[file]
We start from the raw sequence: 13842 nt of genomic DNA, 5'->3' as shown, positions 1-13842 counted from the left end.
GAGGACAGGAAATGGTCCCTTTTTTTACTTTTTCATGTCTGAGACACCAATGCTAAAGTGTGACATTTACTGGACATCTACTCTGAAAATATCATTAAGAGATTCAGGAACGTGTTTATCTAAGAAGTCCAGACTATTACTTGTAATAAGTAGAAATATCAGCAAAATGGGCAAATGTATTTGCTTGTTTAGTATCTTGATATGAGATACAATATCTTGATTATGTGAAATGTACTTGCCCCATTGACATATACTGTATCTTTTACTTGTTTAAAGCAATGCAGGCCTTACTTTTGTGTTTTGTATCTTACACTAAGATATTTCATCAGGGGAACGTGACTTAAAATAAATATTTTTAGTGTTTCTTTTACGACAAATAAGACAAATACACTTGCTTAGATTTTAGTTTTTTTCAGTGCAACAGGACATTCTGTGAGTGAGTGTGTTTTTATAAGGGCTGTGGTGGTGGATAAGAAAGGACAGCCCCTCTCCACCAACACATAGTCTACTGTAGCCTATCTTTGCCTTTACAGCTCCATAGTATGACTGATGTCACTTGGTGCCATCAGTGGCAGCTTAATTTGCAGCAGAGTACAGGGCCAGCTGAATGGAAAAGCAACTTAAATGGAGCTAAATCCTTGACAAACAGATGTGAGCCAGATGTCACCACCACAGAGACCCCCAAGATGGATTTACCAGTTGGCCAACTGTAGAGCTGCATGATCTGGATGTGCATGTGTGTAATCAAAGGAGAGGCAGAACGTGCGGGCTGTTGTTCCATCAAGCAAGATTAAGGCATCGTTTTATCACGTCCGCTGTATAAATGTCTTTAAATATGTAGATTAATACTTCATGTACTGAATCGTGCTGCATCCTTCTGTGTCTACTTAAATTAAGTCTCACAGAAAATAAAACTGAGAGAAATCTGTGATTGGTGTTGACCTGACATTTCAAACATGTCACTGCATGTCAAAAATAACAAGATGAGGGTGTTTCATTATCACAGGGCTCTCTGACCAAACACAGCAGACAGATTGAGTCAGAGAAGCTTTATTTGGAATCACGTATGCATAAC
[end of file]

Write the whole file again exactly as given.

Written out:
We start from the raw sequence: 13842 nt of genomic DNA, 5'->3' as shown, positions 1-13842 counted from the left end.
GAGGACAGGAAATGGTCCCTTTTTTTACTTTTTCATGTCTGAGACACCAATGCTAAAGTGTGACATTTACTGGACATCTACTCTGAAAATATCATTAAGAGATTCAGGAACGTGTTTATCTAAGAAGTCCAGACTATTACTTGTAATAAGTAGAAATATCAGCAAAATGGGCAAATGTATTTGCTTGTTTAGTATCTTGATATGAGATACAATATCTTGATTATGTGAAATGTACTTGCCCCATTGACATATACTGTATCTTTTACTTGTTTAAAGCAATGCAGGCCTTACTTTTGTGTTTTGTATCTTACACTAAGATATTTCATCAGGGGAACGTGACTTAAAATAAATATTTTTAGTGTTTCTTTTACGACAAATAAGACAAATACACTTGCTTAGATTTTAGTTTTTTTCAGTGCAACAGGACATTCTGTGAGTGAGTGTGTTTTTATAAGGGCTGTGGTGGTGGATAAGAAAGGACAGCCCCTCTCCACCAACACATAGTCTACTGTAGCCTATCTTTGCCTTTACAGCTCCATAGTATGACTGATGTCACTTGGTGCCATCAGTGGCAGCTTAATTTGCAGCAGAGTACAGGGCCAGCTGAATGGAAAAGCAACTTAAATGGAGCTAAATCCTTGACAAACAGATGTGAGCCAGATGTCACCACCACAGAGACCCCCAAGATGGATTTACCAGTTGGCCAACTGTAGAGCTGCATGATCTGGATGTGCATGTGTGTAATCAAAGGAGAGGCAGAACGTGCGGGCTGTTGTTCCATCAAGCAAGATTAAGGCATCGTTTTATCACGTCCGCTGTATAAATGTCTTTAAATATGTAGATTAATACTTCATGTACTGAATCGTGCTGCATCCTTCTGTGTCTACTTAAATTAAGTCTCACAGAAAATAAAACTGAGAGAAATCTGTGATTGGTGTTGACCTGACATTTCAAACATGTCACTGCATGTCAAAAATAACAAGATGAGGGTGTTTCATTATCACAGGGCTCTCTGACCAAACACAGCAGACAGATTGAGTCAGAGAAGCTTTATTTGGAATCACGTATGCATAAC